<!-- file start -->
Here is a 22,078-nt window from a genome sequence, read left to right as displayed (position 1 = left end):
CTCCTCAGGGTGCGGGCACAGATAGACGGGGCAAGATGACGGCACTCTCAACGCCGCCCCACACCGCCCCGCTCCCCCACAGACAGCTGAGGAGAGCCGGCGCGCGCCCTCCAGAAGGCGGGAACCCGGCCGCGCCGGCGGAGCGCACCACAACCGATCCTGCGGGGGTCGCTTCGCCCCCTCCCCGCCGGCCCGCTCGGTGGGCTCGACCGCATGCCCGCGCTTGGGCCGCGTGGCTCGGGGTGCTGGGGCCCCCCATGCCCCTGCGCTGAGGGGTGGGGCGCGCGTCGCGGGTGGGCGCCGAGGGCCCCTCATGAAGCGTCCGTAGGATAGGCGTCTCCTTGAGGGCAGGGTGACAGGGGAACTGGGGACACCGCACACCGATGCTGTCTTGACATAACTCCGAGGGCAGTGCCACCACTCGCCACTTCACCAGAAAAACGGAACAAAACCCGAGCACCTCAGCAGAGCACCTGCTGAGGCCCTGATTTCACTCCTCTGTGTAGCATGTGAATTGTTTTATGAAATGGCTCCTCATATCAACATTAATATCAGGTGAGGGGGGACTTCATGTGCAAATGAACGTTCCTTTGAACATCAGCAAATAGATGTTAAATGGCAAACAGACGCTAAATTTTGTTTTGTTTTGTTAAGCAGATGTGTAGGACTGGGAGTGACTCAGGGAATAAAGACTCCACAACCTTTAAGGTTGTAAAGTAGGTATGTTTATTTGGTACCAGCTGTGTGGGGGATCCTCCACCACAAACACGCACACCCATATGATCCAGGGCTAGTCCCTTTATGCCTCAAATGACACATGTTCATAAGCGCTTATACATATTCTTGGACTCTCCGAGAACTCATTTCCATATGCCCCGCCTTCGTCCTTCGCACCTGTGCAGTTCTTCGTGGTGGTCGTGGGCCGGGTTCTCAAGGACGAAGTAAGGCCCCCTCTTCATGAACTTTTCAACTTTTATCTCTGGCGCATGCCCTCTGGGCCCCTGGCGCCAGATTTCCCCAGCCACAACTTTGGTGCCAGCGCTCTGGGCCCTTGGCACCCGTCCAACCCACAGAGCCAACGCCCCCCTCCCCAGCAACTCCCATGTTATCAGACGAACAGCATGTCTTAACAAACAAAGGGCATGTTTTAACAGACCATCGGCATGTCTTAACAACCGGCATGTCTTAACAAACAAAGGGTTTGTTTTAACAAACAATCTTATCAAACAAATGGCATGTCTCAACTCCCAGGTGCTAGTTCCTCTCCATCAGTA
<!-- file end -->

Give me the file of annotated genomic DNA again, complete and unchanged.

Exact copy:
Here is a 22,078-nt window from a genome sequence, read left to right as displayed (position 1 = left end):
CTCCTCAGGGTGCGGGCACAGATAGACGGGGCAAGATGACGGCACTCTCAACGCCGCCCCACACCGCCCCGCTCCCCCACAGACAGCTGAGGAGAGCCGGCGCGCGCCCTCCAGAAGGCGGGAACCCGGCCGCGCCGGCGGAGCGCACCACAACCGATCCTGCGGGGGTCGCTTCGCCCCCTCCCCGCCGGCCCGCTCGGTGGGCTCGACCGCATGCCCGCGCTTGGGCCGCGTGGCTCGGGGTGCTGGGGCCCCCCATGCCCCTGCGCTGAGGGGTGGGGCGCGCGTCGCGGGTGGGCGCCGAGGGCCCCTCATGAAGCGTCCGTAGGATAGGCGTCTCCTTGAGGGCAGGGTGACAGGGGAACTGGGGACACCGCACACCGATGCTGTCTTGACATAACTCCGAGGGCAGTGCCACCACTCGCCACTTCACCAGAAAAACGGAACAAAACCCGAGCACCTCAGCAGAGCACCTGCTGAGGCCCTGATTTCACTCCTCTGTGTAGCATGTGAATTGTTTTATGAAATGGCTCCTCATATCAACATTAATATCAGGTGAGGGGGGACTTCATGTGCAAATGAACGTTCCTTTGAACATCAGCAAATAGATGTTAAATGGCAAACAGACGCTAAATTTTGTTTTGTTTTGTTAAGCAGATGTGTAGGACTGGGAGTGACTCAGGGAATAAAGACTCCACAACCTTTAAGGTTGTAAAGTAGGTATGTTTATTTGGTACCAGCTGTGTGGGGGATCCTCCACCACAAACACGCACACCCATATGATCCAGGGCTAGTCCCTTTATGCCTCAAATGACACATGTTCATAAGCGCTTATACATATTCTTGGACTCTCCGAGAACTCATTTCCATATGCCCCGCCTTCGTCCTTCGCACCTGTGCAGTTCTTCGTGGTGGTCGTGGGCCGGGTTCTCAAGGACGAAGTAAGGCCCCCTCTTCATGAACTTTTCAACTTTTATCTCTGGCGCATGCCCTCTGGGCCCCTGGCGCCAGATTTCCCCAGCCACAACTTTGGTGCCAGCGCTCTGGGCCCTTGGCACCCGTCCAACCCACAGAGCCAACGCCCCCCTCCCCAGCAACTCCCATGTTATCAGACGAACAGCATGTCTTAACAAACAAAGGGCATGTTTTAACAGACCATCGGCATGTCTTAACAACCGGCATGTCTTAACAAACAAAGGGTTTGTTTTAACAAACAATCTTATCAAACAAATGGCATGTCTCAACTCCCAGGTGCTAGTTCCTCTCCATCAGTA